A pair of bird watchers in Nikiski were delighted to find that the trumpeter swans that return to their back yard lake year after year to nest successfully hatched seven chicks this year.
Four chicks, properly referred to as cygnets, are an average clutch size for trumpeter swans. Seven chicks is almost unheard off.
"We've watched them nest for years, but when we saw seven chicks, we couldn't believe it," said Donnis Thompson.
She and her husband, Stan, homesteaded in the Nikiski area in 1959 and continue to make their home there. The large body of water behind the house they built for themselves they named Timberlost Lake. This lake, located behind Daniels Lake, is the area where the swans have chosen to nest.
"They flew in a few years after we got here and started to nest," said Donnis Thompson.
Trumpeters, the largest member of the waterfowl family, were considered an endangered species back in the 1900s due to overexploitation in the Lower 48.
In 1968, trumpeters were taken off the national endangered list after large numbers of breeding swans were found in Alaska; however, conservation measures continued nationwide.
Since then, their numbers have continued to rise and a 1990 census revealed that 80 percent of the world's population of trumpeters are found in Alaska.
"We would usually see three or four cygnets a year," said Thomp-son. "Then about seven or eight years ago, we saw six cygnets. We were flabbergasted!"
She said they called the Alaska Department of Fish and Game to report the event. She said the person they talked to was as excited as they were.
"The man said he had only read about six cygnets and not ever seen that many himself," said Thomp-son.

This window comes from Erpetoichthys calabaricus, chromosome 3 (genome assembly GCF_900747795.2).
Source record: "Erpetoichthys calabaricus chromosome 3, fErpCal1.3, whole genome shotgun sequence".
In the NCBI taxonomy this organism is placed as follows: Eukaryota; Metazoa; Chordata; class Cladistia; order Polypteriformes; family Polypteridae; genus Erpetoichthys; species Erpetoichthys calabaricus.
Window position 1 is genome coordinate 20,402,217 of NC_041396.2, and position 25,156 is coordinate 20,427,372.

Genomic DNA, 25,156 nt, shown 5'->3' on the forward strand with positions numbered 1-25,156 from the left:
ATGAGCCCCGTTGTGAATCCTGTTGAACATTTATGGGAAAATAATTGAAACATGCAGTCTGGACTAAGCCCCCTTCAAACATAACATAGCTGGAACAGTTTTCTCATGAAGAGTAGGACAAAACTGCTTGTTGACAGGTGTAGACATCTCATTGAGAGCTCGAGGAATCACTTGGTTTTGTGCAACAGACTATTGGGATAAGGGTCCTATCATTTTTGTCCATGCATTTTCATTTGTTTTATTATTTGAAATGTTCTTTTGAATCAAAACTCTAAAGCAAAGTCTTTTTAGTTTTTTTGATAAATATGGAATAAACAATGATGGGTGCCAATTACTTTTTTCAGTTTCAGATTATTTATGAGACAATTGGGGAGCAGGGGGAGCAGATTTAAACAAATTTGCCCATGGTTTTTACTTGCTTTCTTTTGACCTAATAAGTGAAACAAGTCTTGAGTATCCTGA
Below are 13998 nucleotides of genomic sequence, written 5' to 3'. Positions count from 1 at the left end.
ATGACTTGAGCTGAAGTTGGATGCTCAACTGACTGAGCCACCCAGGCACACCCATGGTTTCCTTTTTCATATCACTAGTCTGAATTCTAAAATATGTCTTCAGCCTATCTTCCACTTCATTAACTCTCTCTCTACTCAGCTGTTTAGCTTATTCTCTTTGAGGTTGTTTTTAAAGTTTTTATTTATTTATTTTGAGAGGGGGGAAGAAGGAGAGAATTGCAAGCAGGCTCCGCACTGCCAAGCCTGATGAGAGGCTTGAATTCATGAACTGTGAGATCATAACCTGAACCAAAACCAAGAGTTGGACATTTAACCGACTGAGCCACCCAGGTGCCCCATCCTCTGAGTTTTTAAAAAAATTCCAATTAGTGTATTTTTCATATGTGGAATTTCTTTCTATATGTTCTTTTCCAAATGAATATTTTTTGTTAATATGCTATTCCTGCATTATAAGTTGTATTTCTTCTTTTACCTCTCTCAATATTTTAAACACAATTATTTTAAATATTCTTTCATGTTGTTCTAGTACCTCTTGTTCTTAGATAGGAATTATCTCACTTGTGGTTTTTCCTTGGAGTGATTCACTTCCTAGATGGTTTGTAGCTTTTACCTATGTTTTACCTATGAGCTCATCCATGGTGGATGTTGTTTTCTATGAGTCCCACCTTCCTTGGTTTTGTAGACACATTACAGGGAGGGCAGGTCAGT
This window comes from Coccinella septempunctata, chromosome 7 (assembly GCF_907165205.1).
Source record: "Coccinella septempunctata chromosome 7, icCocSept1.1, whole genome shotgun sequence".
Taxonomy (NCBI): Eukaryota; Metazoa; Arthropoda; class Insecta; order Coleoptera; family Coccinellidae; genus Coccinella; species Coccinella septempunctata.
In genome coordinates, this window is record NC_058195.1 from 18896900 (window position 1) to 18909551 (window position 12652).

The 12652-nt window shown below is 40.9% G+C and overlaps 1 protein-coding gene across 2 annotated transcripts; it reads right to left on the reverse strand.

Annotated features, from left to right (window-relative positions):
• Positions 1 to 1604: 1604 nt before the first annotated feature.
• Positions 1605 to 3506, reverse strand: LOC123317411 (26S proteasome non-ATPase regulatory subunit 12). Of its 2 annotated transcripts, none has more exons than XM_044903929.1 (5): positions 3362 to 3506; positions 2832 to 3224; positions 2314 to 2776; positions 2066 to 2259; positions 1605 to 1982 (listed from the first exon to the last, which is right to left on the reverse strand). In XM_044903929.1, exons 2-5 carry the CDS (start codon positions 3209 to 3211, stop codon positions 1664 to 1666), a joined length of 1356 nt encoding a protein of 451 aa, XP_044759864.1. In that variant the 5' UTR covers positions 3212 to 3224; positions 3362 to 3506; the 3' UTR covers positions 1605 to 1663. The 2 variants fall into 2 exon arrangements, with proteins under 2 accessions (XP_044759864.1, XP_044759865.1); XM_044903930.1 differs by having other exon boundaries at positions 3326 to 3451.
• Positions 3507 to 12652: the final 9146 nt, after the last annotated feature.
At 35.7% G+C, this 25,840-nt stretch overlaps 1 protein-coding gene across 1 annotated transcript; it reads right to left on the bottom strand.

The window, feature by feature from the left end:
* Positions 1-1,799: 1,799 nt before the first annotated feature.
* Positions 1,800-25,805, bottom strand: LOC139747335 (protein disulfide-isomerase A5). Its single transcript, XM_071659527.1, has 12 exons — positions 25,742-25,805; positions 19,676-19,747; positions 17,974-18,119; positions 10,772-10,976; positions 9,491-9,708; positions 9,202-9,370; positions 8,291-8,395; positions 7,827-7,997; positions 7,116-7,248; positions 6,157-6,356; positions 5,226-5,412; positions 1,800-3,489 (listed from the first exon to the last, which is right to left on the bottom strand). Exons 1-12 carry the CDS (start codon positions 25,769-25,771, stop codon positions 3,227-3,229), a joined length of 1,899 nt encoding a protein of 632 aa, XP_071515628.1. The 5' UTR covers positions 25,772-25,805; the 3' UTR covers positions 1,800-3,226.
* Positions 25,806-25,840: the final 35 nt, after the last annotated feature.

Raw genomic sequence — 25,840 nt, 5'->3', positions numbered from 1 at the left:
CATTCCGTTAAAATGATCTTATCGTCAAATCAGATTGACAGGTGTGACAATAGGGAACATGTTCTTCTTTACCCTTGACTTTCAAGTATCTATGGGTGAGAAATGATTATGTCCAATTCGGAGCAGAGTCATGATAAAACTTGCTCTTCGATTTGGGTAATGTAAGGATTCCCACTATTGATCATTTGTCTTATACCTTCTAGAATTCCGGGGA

They saw six cygnets a few more times over the years, bringing the retired couple great delight.
However, this year, after nesting very close to the Thompson's house, the pair of swans took this year's cygnets out for the first swim and there was more than ever before.
"When we saw seven we couldn't believe it," said Thompson.
Trumpeters mate for life. They also are often said to be the first birds to arrive in Alaska each spring and the last to leave in fall. The reason behind their behavior is often attributed to rearing young swans.
After selecting a suitable nesting area, often an undisturbed marsh near a small lake, swans will construct a nest from uprooting plant material and debris.
Eggs are laid and then incubated for the next 31 to 35 days. Then comes the hard part, caring for and defending the cygnets from a myriad of predators for the next 11 to 15 weeks until they fledge.
"Eagles will sometimes pick off a chick," said Thompson.
"But this has been a good year. They all made it this far and now they're big enough that I think an eagle would think twice before trying for one."
Thompson said there is really no trick to getting the birds to return each year.
"People ask us what we do, but it's mostly what we don't do. We don't make noise or disturb them. Planes don't land on the lake, and our road is the only access by car," she said.
Thompson said they enjoy watching all the water birds that come to the pond, like loons and grebes, and they also take pleasure in all the song birds that come to their feeder.
However, there is something special about the swans.
"They're just so big and elegant," said Thompson. "We really enjoy them."
She said they'll continue watching them until they fly South, which usually occurs this month. Until then, they'll relish every moment of the young swans' presence.
"The young are still gray, but they're starting to turn white," she said.
"The parents are just teaching them to fly. It's been a real kick watching them learn."
Trumpeter Swans: At A Glance
The trumpeter is the world's largest member of the waterfowl family, with males averaging 28 pounds and females averaging 22 pounds.
Like all swans, the sexes have identical plumage. Adult swans are all white. Cygnets are an ash gray color, and some gray feathers may remain evident on the heads and necks of swans for the first few years.
A census conducted in 1990 indicated there were more than 13,000 trumpeters in Alaska more than 80 percent of the world's population.
Swans pair with mates for life, but if one of the pair is lost, a new mate will be found before the next breeding season.
The trumpeter female is called a "pen" and her mate is called a "cob."
Source: Alaska Department of Fish and Game's Wildlife Notebook.
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